All uber has done is give the passenger an upfront price which is not the same when compared to time and distance. This is basically the same as cutting the rates. Commission is still exactly the same before and after march 26
You guys seriously think that when they first launch upfront fares that they are going to immediately rip drivers off?

There would be a massive walk out, and with Taxify, Ola and Go Catch waiting with open arms.

No, they con the less intelligent drivers to think it is okay.

And then they strike when it suits them.
 
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evil

Well-Known Member
You guys seriously think that when they first launch upfront fares that they are going to immediately rip drivers off?

There would be a massive walk out, and with Taxify, Ola and Go Catch waiting with open arms.

No, they con the less intelligent drivers to think it is okay.

And then they strike when it suits them.

It's the long weekend coming up, so perhaps unlikely they will make a move on Thursday or Sunday night, but watchout for Saturday night of 7th April.
Until you have evidence uber is ripping people off in Australia then your comment becomes relevant.
 

syd1429

Active Member
Until you have evidence uber is ripping people off in Australia then your comment becomes relevant.
It take time to clear ....
but by then we all have another HOT TOPIC to discuss.... looks like go with the flow or say goodbye if we r not happy
 

#professoruber

Well-Known Member
I was posting on another thread and saw this one so I will post here.

We have had the upfront fares for awhile, here are some tips to make more money.

1. Turn off the Uber nav and use a reputable navigation. I use Waze.
2. Before going into drive and hitting the gas pedal, start the navigation and click routes, which will list 3 routes.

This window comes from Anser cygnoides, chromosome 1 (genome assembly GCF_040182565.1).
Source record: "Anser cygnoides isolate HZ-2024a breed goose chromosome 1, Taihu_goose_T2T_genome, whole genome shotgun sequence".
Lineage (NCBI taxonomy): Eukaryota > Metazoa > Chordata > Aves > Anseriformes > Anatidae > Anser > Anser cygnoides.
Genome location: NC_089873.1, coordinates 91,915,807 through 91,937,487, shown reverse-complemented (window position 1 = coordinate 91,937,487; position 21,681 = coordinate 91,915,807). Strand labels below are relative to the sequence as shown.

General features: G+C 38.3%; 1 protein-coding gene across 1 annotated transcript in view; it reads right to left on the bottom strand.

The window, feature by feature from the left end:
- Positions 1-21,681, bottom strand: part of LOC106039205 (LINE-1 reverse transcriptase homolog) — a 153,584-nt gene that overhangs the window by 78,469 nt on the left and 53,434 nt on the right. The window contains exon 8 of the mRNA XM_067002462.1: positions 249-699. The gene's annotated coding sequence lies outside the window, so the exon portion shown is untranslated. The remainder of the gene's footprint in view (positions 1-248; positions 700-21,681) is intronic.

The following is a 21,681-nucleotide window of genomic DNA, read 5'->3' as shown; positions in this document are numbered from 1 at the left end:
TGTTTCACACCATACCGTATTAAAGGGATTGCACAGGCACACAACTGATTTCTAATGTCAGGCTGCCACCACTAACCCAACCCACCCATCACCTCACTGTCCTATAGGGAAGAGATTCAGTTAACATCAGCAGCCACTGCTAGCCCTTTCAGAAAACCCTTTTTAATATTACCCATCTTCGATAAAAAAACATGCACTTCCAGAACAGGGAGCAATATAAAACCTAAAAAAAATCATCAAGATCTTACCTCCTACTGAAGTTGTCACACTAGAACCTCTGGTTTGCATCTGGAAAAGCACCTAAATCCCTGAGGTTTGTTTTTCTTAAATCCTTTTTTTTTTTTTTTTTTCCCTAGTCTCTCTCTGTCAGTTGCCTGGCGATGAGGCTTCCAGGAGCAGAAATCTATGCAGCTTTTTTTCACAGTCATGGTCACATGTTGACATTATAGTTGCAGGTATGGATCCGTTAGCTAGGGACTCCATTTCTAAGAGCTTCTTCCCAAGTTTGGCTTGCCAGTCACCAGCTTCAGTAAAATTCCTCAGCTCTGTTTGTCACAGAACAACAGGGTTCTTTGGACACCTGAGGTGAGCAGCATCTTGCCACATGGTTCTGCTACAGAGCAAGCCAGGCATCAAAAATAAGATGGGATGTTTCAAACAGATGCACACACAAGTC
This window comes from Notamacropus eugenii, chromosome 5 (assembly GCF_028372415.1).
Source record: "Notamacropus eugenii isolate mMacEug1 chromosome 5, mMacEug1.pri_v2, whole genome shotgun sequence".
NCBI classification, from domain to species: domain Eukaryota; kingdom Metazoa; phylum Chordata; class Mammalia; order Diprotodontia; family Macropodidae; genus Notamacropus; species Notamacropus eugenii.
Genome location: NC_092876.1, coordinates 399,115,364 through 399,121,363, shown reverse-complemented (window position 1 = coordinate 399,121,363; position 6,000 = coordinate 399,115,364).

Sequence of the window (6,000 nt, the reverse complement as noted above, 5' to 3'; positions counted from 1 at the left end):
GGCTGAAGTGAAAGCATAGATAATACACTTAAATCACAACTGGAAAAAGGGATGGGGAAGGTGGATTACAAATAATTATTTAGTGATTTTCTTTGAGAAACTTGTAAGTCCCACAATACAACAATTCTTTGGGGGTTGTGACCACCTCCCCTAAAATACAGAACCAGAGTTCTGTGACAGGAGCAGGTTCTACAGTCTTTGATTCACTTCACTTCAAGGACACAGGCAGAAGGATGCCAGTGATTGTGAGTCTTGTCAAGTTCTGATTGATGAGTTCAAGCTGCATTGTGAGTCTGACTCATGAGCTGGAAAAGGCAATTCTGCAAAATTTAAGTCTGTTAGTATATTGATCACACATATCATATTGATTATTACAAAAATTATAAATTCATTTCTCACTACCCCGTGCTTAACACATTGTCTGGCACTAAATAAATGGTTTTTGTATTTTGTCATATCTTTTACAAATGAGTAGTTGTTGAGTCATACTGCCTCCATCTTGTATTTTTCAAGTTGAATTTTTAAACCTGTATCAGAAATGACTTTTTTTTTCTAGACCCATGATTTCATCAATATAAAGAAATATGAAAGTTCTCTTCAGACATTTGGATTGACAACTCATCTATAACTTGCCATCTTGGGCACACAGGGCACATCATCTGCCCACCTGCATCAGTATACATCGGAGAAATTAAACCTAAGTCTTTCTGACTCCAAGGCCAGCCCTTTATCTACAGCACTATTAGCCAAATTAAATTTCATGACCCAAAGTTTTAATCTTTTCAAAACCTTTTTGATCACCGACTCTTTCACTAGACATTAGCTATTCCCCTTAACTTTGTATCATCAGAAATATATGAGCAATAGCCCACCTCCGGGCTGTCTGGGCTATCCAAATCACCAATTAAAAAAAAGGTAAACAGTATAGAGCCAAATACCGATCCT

3. Confirm the destination and ask if the rider has a preferred route.
4. If the rider does have a preference (tourists and non-locals), compare against the routes in the navigation. This is when you can discuss other options if the riders route is crap.
5. If the rider does not care, I usually pick the most efficient route (with more miles) and communicate the route to the rider.

This approach covers, confirming the destination, discussing the route, and maximizing the amount you can make on a ride.

Examples from yesterday: Two rides that were very similar. Ubers route would have paid about $50. Waze route that was actually a couple minutes faster paid $60-$70. Upfront pricing for both of these trips was $95. Uber still pocketed more than 25%.

Just to be clear on upfront pricing, Uber is not ripping drivers off. They are ripping riders off. We have seen fares of $100+ and the driver getting paid $30 based on time and mileage. This solves some pains with rides as riders are savvy to request a specific route to save money. End result, you are being paid at the minute rate because of the route the rider chooses. The benefits of the upfront pricing, it leaves room for drivers to make mistakes and it not affect what the rider pays. It offers transparency to the rider on what they will pay.
 

evil

Well-Known Member
I was posting on another thread and saw this one so I will post here.

We have had the upfront fares for awhile, here are some tips to make more money.

1. Turn off the Uber nav and use a reputable navigation. I use Waze.
2. Before going into drive and hitting the gas pedal, start the navigation and click routes, which will list 3 routes.
3. Confirm the destination and ask if the rider has a preferred route.
4. If the rider does have a preference (tourists and non-locals), compare against the routes in the navigation. This is when you can discuss other options if the riders route is crap.
5. If the rider does not care, I usually pick the most efficient route (with more miles) and communicate the route to the rider.

This approach covers, confirming the destination, discussing the route, and maximizing the amount you can make on a ride.

Examples from yesterday: Two rides that were very similar. Ubers route would have paid about $50. Waze route that was actually a couple minutes faster paid $60-$70. Upfront pricing for both of these trips was $95. Uber still pocketed more than 25%.